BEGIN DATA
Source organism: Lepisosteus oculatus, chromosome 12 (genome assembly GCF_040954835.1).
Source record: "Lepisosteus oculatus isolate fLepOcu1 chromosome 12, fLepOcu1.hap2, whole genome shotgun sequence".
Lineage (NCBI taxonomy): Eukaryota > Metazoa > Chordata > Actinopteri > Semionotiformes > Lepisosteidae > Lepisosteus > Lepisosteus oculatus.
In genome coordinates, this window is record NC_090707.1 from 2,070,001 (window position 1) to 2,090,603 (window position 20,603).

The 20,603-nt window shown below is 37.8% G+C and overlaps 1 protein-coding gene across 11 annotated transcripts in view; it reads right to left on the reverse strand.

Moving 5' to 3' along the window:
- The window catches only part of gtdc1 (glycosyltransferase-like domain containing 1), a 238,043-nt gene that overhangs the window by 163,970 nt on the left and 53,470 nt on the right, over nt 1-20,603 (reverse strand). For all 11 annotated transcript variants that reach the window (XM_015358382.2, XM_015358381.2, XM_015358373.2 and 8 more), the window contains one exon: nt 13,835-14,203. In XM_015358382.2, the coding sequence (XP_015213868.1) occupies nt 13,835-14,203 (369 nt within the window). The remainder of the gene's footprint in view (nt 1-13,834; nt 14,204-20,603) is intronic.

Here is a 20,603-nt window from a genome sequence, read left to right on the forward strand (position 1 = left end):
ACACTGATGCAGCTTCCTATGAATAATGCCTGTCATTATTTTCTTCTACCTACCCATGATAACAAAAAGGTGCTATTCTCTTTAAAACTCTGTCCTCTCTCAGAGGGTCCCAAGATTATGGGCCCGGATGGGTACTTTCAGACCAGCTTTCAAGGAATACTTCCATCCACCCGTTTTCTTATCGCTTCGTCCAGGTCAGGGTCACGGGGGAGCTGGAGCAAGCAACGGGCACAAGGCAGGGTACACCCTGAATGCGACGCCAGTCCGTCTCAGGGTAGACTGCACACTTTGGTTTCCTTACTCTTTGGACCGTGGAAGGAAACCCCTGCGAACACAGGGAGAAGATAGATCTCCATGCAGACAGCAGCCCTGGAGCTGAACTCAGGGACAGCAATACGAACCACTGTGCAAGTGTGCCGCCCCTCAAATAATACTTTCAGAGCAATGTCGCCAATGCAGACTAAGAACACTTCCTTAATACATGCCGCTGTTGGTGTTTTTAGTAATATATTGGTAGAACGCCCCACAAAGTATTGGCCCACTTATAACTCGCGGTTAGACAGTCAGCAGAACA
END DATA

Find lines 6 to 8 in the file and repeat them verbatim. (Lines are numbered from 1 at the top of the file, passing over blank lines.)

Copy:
Moving 5' to 3' along the window:
- The window catches only part of gtdc1 (glycosyltransferase-like domain containing 1), a 238,043-nt gene that overhangs the window by 163,970 nt on the left and 53,470 nt on the right, over nt 1-20,603 (reverse strand). For all 11 annotated transcript variants that reach the window (XM_015358382.2, XM_015358381.2, XM_015358373.2 and 8 more), the window contains one exon: nt 13,835-14,203. In XM_015358382.2, the coding sequence (XP_015213868.1) occupies nt 13,835-14,203 (369 nt within the window). The remainder of the gene's footprint in view (nt 1-13,834; nt 14,204-20,603) is intronic.

Here is a 20,603-nt window from a genome sequence, read left to right on the forward strand (position 1 = left end):